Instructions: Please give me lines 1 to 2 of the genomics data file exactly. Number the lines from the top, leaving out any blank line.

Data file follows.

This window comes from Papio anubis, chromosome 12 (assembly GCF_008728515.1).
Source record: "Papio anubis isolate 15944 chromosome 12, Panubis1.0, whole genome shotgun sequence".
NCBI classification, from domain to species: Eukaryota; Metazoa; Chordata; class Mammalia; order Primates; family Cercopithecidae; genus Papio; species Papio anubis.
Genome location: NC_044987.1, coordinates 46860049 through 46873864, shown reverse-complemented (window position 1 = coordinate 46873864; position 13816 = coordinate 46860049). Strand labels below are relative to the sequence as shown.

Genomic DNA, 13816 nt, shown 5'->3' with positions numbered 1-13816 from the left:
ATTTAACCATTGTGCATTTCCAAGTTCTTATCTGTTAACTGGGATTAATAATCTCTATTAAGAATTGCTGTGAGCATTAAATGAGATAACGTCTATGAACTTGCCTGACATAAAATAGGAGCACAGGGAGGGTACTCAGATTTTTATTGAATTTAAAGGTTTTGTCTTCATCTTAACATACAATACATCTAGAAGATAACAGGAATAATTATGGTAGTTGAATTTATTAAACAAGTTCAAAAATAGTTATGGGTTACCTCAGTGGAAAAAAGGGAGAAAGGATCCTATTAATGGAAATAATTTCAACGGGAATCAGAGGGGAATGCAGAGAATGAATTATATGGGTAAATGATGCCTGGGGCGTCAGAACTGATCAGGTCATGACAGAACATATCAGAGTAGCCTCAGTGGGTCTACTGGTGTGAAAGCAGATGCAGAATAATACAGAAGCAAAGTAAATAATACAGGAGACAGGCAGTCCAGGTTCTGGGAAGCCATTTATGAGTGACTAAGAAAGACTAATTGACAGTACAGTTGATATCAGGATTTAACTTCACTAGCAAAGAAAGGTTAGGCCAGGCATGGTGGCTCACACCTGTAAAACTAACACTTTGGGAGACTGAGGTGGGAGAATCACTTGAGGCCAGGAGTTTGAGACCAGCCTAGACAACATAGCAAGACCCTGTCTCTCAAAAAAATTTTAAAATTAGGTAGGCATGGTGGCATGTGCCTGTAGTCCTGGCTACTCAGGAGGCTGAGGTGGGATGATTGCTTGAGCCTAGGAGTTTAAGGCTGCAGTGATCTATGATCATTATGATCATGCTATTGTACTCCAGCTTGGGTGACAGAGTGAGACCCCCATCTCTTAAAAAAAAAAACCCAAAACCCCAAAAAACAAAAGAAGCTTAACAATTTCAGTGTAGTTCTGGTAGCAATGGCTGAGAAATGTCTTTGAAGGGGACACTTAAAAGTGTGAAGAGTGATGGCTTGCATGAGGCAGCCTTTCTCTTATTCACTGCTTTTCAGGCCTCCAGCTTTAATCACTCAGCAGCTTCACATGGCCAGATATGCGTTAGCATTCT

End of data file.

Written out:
This window comes from Papio anubis, chromosome 12 (assembly GCF_008728515.1).
Source record: "Papio anubis isolate 15944 chromosome 12, Panubis1.0, whole genome shotgun sequence".